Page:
Genetics of Alopecia

Abstract

A recent genome‐wide association study showed eight regions for alopecia areata (AA), including CTLA4, IL‐2/IL‐22, HLA‐class II, UL16‐binding protein‐3 and ‐6, syntaxin 17, IL‐2RA, peroxiredoxin 5 and Eos. Candidate genes associated with androgenetic alopecia are divided into androgen‐related and ‐unrelated genes. The former includes 5α‐reductase isozymes, androgen receptor and ectodysplasin A2 receptor, which is located close to androgen receptor (AR) gene, and possible AR coregulator such as histone deacetylase 9. The latter contains PAX1 and FOXA2. Regarding congenital hypotrichosis, mutations in EDA‐A1, EDAR and EDA‐RADD, p63 and P‐cadherin are pointed out for ectodermal dysplasia, SPINK5 for Netherton syndrome, desmoglein 4, lipase H (LIPH) and LPAR6 (P2RY5) for localised autosomal recessive hypotrichosis, lipase H (LIPH) and LPAR6 (P2RY5) for autosomal recessive woolly hair, keratin 74 for autosomal dominant woolly hair, corneodesmosin and APCDD for hypotrichosis simplex and hairless for Marie‐Unna hypotrichosis.

Key Concepts:

  • Recent studies using mainly genome‐wide association analysis revealed novel candidate genes associated with alopecia, providing informative explanation for the pathogenesis.

  • Genome‐wide association studies suggested the importance of innate and acquired immunity in alopecia areata pathogenesis and possibility of androgen‐independent pathogenic pathway in androgenetic alopecia.

  • Novel genes associated with congenital hypotrichosis have been found, providing new clues to search not only the pathogenesis but also molecular mechanism of normal hair growth.

Keywords: genetics; alopecia areata; androgenetic alopecia; ectodermal dysplasia; Netherton syndrome; localised autosomal recessive hypotrichosis; autosomal recessive woolly hair; autosomal dominant woolly hair; hypotrichosis simplex; Marie‐Unna hypotrichosis

Figure 1.

Molecular signalling pathway of androgen in the target cell. Testosterone can freely penetrate cellular membrane and enter into cytoplasm because the hormone is lipophilic. It is converted to more potent androgen dihydrotestosterone (DHT) by cytoplasmic 5α‐reductase. DHT strongly binds to AR located in the cytoplasm and the AR‐DHT dimer complex is translocated to the nucleus. The complex binds to the androgen‐response element, consensus sequence on DNA, resulting in target gene transcription. Reproduced with permission from the Japanese Dermatological Association.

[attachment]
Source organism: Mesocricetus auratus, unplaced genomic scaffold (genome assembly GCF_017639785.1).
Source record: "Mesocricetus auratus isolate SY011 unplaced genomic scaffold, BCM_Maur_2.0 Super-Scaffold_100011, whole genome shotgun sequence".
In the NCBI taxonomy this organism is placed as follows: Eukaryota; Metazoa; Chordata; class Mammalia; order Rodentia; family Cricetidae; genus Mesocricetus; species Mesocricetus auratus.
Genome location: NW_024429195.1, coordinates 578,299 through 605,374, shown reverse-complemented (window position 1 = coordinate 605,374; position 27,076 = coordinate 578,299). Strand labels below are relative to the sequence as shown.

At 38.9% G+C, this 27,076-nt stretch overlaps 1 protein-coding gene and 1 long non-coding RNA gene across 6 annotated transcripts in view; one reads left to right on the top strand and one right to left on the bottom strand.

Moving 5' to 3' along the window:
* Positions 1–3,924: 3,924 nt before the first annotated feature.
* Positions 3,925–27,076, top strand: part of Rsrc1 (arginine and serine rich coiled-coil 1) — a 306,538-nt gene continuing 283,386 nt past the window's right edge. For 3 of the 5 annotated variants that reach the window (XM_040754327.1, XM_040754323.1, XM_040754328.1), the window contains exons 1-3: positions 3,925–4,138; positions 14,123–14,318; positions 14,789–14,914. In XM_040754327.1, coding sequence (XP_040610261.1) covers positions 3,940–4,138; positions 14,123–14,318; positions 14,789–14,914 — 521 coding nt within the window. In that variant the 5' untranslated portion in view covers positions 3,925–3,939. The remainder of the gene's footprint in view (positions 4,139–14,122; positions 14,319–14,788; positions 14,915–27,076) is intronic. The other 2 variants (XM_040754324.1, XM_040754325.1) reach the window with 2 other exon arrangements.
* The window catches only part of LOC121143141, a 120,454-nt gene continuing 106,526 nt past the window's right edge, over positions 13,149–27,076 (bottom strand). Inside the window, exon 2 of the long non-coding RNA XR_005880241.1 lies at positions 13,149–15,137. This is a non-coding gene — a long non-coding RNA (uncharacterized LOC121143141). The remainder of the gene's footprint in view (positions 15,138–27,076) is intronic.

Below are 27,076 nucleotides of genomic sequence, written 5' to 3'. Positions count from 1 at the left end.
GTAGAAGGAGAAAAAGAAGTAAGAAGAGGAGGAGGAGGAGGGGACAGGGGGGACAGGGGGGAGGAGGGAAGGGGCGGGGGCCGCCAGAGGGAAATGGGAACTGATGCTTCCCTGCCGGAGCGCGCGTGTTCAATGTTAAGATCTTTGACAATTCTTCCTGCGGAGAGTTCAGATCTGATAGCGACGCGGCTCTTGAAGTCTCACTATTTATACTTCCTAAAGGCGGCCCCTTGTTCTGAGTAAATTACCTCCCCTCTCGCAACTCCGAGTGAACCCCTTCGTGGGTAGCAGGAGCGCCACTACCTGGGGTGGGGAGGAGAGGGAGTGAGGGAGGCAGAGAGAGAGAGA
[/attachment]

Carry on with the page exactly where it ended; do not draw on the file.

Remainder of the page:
Figure 2.

Mechanism of transcriptional regulation by nuclear receptor corepressors, which interact with histone deacetylases. The corepressors bridge between NR and histone deacetylases (HDACs), causing chromatin deacetylation and subsequently transcriptional inactivation. Reproduced with permission from the Japanese Dermatological Association.

Figure 3.

Signalling pathway of lipase H (LIPH)/lysophophatidic acid (LPA)/LPAR6 (P2RY5). Lipase H (LIPH) converts phophatidic acid (PA) into lysophophatidic acid (LPA), which binds its receptor LPAR6 (P2RY5), stimulating the essential signalling for hair growth. Reproduced with permission from the Japanese Dermatological Association.

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Further Reading

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Yip L, Rufaut N and Sinclair R (2011) Role of genetics and sex steroid hormones in male androgenetic alopecia and female pattern hair loss: an update of what we now know. Australasian Journal of Dermatology 52(2): 81–88.

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Inui, Shigeki(Apr 2012) Genetics of Alopecia. In: eLS. John Wiley & Sons Ltd, Chichester. http://www.els.net [doi: 10.1002/9780470015902.a0023882]